Monday, December 8, 2008


After our bitter experience with deposed President Ferdinand E. Marcos, who tinkered with the Constitution to perpetuate himself in power for 20 years, we have since been on the guard against possible attempts by succeeding presidents to stay in power beyond the term of their office.

With the ushering of the 1987 Constitution, that laid down the new structure of government to remove the vestiges of the Marcos regime, not only were the president's powers limited but its term of office as well. As it now stands, the president is limited to a six year term only with no eligibility for reelection, which tempts a president who is unwilling to relinquish power to extend his or her tenancy in MalacaƱang.

For fear of another Marcosian era - characterized by prolonged stay in power, totalitarian rule, abuse of authority, cronyism and corruption - attempts by a sitting president to amend the Constitution are always met with stiff opposition. Another reason is the desire for fresh leadership, especially if the incumbent has lost the trust and confidence of the people, as in the case of Pres. Gloria Macapagal-Arroyo whose popularity has nosedived in greater depths after scandals in her adminstration have exploded one after the other.

Now that amendments to the Constitution or Charter change (Cha-cha) are being pushed again by the administration and seriously considered by the House of Representatives, oppositions thereto have predictably been mounted anew. No matter how hard administration officials and legislators insist that the changes they want to introduce concern only the economic provisions of the Constitution and have nothing to do with term extensions, the opposition does not buy it.

Whatever motives the cha-cha proponents have one thing for sure is looming on the horizon. There will be political and legal battles that will soon be waged from the halls of Congress to the chamber of the Supreme Court. One of the most strategic issues that is already taking form is the manner of introducing changes to the Constitution. Cha-cha proponents seem to favor a Constituent Assembly (Con-ass) where amendments will be made by Congress upon a vote of three-fourth of all its members. Even among proponents of this mode, however, there is disagreement as to the manner of voting, with the president's party mates calling for a joint voting by both houses of Congress while others calling for separate voting.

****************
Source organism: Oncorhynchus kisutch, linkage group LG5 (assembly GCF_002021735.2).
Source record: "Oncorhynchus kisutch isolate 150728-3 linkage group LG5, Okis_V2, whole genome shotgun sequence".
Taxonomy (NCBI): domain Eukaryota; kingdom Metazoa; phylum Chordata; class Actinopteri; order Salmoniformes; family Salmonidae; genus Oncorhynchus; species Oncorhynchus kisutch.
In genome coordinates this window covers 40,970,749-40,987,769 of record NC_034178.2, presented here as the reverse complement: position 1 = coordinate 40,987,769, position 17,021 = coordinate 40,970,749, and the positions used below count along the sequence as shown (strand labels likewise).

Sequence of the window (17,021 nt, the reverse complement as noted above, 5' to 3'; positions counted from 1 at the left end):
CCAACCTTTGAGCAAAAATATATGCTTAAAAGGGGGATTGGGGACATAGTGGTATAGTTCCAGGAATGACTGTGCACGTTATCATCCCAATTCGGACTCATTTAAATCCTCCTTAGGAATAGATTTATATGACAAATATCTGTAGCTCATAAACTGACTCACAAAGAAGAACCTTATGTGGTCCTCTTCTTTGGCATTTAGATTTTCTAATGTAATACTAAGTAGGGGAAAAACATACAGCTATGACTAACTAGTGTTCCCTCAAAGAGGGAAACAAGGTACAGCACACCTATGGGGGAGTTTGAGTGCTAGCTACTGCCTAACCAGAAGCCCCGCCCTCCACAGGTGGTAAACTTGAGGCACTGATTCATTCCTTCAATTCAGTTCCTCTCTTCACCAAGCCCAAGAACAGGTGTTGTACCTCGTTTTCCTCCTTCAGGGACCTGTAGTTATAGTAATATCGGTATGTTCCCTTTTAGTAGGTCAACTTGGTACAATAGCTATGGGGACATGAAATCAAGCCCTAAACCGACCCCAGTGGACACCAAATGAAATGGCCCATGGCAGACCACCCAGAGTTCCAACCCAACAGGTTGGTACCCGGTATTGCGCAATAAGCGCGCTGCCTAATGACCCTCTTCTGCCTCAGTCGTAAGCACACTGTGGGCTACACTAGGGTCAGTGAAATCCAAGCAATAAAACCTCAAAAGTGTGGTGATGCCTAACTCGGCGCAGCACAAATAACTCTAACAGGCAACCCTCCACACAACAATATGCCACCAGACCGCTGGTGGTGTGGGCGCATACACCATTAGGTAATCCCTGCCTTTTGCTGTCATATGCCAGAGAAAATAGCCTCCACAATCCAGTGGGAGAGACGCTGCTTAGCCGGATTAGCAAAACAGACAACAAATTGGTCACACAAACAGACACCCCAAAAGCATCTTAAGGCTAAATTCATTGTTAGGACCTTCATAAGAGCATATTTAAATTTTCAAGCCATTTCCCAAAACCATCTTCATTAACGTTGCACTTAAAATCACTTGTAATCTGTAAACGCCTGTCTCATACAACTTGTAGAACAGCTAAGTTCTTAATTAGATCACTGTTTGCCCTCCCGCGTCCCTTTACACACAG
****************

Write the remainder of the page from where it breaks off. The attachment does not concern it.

Administration congressmen's insistence on joint voting, being led by Camarines Sur Rep. Luis Villafuerte, is understandable from a tactical point. The Lower House's huge membership of 238 could easily outvote that of the Senate, majority of whose members are known to favor a Constitutional Convention. It is reported that Congressman Villafuerte had already gathered 167 votes to support the convening of a Con-ass - which is just 29 votes short of the required 196 votes to meet the three-fourths Constitutional requirement if Congress were to vote jointly.

But constitutional law expert Fr. Joaquin Bernas does not agree with the concept of joint voting. He believes that the Constitution does not prescribe such a procedure because the structure of Congress is bicameral in nature, with its division into a House of Representatives and a Senate. Except when expressly provided by the Constitution, a bicameral legislature does not vote jointly as this is the essence of bicameralism. Father Bernas opines that a Charter change by Congress is not one of the instances where the Constitution allows joint voting.

After all is said and done, however, the issue will ultimately have to be resolved by the Supreme Court. In this battleground not only is the legal aspect seen as the battle to be waged, but the political as well; in fact, Cha-cha proponents may even see this latter aspect as the more important of the two. Enter the Supreme Court appointments.

Without necessarily suggesting that the administration will influence the outcome of voting in the Supreme Court if and when the issue on Cha-cha is brought before it, Cha-cha proponents may wait for a favorable moment in bringing the issue before the High Court. With a chance to fill almost half of the Court's membership next year, President Macapagal-Arroyo might appoint nominees who share the adminstration's view of joint voting. This could become a vetting criterion among possible nominees to the Supreme Court. The Judicial and Bar Council, as the body tasked to recommend nominees to the Supreme Court, could very well become part of the theater of war.

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